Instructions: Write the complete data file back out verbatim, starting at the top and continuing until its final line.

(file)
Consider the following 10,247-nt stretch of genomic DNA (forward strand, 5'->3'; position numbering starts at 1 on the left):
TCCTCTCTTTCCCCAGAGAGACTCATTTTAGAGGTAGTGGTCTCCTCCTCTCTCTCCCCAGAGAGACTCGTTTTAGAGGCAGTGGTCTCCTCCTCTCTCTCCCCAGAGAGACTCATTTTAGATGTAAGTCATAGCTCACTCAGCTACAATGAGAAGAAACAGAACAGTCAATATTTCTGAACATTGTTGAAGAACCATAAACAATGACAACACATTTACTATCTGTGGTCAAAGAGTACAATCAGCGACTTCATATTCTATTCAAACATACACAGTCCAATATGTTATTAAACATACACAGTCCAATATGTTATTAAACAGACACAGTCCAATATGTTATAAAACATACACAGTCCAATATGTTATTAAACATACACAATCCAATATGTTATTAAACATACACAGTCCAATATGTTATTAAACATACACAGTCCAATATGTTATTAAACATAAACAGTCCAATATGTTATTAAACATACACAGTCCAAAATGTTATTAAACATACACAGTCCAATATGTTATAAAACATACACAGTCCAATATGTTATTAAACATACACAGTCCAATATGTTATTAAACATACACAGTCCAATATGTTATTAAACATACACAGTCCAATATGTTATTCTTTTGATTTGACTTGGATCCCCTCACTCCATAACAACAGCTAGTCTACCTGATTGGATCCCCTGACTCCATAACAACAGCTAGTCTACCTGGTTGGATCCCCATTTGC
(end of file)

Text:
Consider the following 10,247-nt stretch of genomic DNA (forward strand, 5'->3'; position numbering starts at 1 on the left):
TCCTCTCTTTCCCCAGAGAGACTCATTTTAGAGGTAGTGGTCTCCTCCTCTCTCTCCCCAGAGAGACTCGTTTTAGAGGCAGTGGTCTCCTCCTCTCTCTCCCCAGAGAGACTCATTTTAGATGTAAGTCATAGCTCACTCAGCTACAATGAGAAGAAACAGAACAGTCAATATTTCTGAACATTGTTGAAGAACCATAAACAATGACAACACATTTACTATCTGTGGTCAAAGAGTACAATCAGCGACTTCATATTCTATTCAAACATACACAGTCCAATATGTTATTAAACATACACAGTCCAATATGTTATTAAACAGACACAGTCCAATATGTTATAAAACATACACAGTCCAATATGTTATTAAACATACACAATCCAATATGTTATTAAACATACACAGTCCAATATGTTATTAAACATACACAGTCCAATATGTTATTAAACATAAACAGTCCAATATGTTATTAAACATACACAGTCCAAAATGTTATTAAACATACACAGTCCAATATGTTATAAAACATACACAGTCCAATATGTTATTAAACATACACAGTCCAATATGTTATTAAACATACACAGTCCAATATGTTATTAAACATACACAGTCCAATATGTTATTCTTTTGATTTGACTTGGATCCCCTCACTCCATAACAACAGCTAGTCTACCTGATTGGATCCCCTGACTCCATAACAACAGCTAGTCTACCTGGTTGGATCCCCATTTGC